Subterranean Homesick Blues
In a Nutshell
Bob Dylan scarcely needs an introduction. Considered by many to be the greatest songwriter of all time, Dylan revolutionized American popular music and influenced generations of subsequent artists. "Subterranean Homesick Blues," released shortly after Dylan "went electric" and abandoned the acoustic-only instrumentation of traditional folk music, was his first Top 40 hit. With its rapid-fire lyrics laid out atop a rollicking blues rhythm borrowed from a Chuck Berry song and the rhyme scheme of its last verse borrowed from a Robert Browning poem, the song sounded not quite like anything that had come before.
About the Song
||Musician(s)||Bob Dylan (vocals, guitar),
|Album||Bringing It All Back Home|
Explore the ways this song connects with the world and with other topics on Shmoop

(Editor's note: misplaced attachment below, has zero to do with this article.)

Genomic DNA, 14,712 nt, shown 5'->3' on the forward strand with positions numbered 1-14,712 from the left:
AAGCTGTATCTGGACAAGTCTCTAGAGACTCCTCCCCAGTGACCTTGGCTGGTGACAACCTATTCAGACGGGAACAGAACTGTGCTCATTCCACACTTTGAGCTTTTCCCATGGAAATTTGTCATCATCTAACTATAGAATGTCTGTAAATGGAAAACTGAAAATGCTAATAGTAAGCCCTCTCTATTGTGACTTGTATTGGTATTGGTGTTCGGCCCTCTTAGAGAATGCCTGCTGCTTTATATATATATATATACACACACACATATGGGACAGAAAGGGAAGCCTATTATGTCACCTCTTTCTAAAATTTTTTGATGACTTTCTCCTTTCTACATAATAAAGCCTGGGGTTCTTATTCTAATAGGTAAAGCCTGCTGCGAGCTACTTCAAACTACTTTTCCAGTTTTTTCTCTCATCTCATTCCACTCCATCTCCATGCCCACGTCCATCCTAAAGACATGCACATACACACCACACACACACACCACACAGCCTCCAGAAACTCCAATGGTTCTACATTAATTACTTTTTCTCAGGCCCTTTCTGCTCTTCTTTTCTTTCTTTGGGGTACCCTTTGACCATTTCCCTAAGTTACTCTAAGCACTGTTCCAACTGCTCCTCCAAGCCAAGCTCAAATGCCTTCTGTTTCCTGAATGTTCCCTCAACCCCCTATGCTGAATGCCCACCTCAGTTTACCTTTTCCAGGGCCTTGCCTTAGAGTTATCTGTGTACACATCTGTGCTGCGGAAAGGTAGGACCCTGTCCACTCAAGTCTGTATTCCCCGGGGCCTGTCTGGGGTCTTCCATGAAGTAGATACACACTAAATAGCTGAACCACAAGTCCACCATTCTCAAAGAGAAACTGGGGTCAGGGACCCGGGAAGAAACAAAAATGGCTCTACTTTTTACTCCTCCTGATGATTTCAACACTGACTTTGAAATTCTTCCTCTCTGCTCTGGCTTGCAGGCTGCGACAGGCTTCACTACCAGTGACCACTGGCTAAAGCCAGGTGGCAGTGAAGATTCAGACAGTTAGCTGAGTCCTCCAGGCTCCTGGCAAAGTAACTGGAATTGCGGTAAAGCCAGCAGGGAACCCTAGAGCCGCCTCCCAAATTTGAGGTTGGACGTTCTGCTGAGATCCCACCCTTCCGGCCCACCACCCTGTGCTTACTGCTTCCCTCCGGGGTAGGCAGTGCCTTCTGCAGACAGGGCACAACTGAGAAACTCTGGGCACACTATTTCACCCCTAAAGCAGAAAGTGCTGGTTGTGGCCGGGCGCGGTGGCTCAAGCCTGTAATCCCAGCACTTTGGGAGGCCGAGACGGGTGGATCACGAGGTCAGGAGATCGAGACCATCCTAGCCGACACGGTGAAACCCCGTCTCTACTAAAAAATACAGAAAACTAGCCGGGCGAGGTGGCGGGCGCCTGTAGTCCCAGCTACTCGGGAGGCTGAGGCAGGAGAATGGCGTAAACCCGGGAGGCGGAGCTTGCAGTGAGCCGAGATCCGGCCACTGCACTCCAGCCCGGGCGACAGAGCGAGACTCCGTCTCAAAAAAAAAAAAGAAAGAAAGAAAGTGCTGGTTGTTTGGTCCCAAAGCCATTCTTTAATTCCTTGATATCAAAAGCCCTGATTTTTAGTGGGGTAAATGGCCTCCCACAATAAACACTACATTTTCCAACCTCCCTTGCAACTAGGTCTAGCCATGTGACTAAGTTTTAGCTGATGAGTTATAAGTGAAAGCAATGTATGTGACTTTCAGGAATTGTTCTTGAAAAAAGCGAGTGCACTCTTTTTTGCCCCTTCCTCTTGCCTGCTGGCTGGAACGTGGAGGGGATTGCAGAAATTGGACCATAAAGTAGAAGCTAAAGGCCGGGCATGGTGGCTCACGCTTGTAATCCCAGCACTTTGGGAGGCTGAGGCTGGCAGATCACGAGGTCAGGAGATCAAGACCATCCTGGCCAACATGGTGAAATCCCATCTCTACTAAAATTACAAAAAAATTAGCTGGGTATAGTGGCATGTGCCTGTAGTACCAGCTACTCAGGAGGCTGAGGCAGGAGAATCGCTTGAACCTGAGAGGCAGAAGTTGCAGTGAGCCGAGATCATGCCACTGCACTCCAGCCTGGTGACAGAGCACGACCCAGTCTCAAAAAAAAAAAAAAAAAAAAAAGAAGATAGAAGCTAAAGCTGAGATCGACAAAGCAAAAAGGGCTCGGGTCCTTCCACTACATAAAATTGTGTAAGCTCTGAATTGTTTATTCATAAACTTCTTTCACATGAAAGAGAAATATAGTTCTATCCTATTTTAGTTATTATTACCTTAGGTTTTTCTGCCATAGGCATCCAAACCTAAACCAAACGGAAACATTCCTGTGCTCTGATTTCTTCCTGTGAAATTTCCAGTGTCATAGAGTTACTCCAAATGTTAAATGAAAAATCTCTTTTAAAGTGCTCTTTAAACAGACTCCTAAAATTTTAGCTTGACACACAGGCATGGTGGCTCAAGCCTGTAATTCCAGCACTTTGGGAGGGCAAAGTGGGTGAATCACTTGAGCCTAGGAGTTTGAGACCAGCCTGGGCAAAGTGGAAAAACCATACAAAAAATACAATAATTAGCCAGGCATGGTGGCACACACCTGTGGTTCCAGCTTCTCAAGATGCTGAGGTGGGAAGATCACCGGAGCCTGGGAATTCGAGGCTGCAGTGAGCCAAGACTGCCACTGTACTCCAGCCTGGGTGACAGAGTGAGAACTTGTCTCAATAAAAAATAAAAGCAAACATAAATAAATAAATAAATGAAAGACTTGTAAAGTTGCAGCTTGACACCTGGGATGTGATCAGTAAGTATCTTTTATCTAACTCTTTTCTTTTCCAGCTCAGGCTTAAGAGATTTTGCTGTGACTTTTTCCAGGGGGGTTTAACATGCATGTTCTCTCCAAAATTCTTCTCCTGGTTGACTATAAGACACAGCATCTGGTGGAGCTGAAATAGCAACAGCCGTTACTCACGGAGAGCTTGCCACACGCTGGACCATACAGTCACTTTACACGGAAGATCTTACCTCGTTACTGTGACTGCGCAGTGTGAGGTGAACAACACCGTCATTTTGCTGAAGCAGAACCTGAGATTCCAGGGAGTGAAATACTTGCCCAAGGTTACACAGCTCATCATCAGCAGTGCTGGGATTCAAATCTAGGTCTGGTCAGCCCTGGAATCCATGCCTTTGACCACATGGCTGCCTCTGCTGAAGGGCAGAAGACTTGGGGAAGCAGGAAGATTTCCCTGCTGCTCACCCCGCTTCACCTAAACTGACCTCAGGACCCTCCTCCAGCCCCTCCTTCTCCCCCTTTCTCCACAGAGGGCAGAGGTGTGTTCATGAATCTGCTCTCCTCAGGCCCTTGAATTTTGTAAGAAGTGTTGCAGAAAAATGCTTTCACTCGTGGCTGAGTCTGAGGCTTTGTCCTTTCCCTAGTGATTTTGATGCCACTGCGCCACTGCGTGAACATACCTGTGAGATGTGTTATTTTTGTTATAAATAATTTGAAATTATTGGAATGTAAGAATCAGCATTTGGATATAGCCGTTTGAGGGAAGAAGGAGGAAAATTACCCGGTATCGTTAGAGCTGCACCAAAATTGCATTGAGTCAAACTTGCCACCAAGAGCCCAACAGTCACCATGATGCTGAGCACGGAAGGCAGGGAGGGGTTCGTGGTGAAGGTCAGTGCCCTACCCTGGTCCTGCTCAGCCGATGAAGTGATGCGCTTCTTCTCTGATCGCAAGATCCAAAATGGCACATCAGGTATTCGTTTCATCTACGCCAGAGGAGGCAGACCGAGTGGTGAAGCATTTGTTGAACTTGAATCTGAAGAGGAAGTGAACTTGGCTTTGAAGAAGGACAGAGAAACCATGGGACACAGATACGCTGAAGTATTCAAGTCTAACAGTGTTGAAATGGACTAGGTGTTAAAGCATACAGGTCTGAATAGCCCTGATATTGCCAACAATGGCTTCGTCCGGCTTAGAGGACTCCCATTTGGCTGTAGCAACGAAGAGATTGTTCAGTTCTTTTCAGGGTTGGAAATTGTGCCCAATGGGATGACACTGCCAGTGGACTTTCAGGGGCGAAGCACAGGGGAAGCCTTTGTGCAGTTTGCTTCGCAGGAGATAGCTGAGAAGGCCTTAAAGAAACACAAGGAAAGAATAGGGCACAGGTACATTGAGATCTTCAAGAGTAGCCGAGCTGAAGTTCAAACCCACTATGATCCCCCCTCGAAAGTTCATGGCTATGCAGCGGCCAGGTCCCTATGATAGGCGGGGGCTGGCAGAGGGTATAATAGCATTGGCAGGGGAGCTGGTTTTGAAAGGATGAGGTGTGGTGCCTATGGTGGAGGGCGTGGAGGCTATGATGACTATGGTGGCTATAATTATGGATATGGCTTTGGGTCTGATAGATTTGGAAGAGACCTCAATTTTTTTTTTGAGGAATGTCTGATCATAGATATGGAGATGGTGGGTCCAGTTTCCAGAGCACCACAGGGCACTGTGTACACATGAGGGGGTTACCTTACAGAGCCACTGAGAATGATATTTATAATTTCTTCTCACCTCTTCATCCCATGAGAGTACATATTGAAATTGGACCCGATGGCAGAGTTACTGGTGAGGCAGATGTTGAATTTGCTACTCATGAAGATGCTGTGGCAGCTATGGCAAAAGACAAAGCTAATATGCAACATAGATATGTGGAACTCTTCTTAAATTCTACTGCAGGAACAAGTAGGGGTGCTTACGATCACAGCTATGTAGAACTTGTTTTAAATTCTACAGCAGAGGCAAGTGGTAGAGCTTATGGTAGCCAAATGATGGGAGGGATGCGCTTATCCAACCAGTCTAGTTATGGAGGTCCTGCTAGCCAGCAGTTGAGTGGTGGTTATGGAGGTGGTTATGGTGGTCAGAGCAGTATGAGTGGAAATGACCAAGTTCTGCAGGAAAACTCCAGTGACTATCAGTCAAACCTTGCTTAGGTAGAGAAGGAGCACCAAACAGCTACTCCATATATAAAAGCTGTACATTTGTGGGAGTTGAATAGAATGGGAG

He didn't know it at the time, but Dylan's "Subterranean Homesick Blues" marked an important turning point in the history of rock n' roll
. No, we don't mean the birth of hip-hop, although a few critics have looked back at Dylan's rapid-fire delivery of the song's lyrics and seen the first rap song. (We find that argument to be fun but pretty dubious, mainly since none of the artists who pioneered hip-hop a generation later ever named "Subterranean Homesick Blues" as an inspiration.)
But even if it wasn't really the first rap song, "Subterranean" did represent another important first: the first music video. D.A. Pennebaker's short film clip, simple but unforgettable, showed Dylan flipping cards bearing the song's lyrics while the music played. And it transformed the music industry forever, changing what had been a solely audio medium into an audio-visual one. So should we call Bob Dylan the godfather of MTV?
On the Charts
"Subterranean Homesick Blues" was Dylan's first Top 40 hit, peaking in at #39 in the US in 1965.
The song did even better in Great Britain, cracking the Top 10.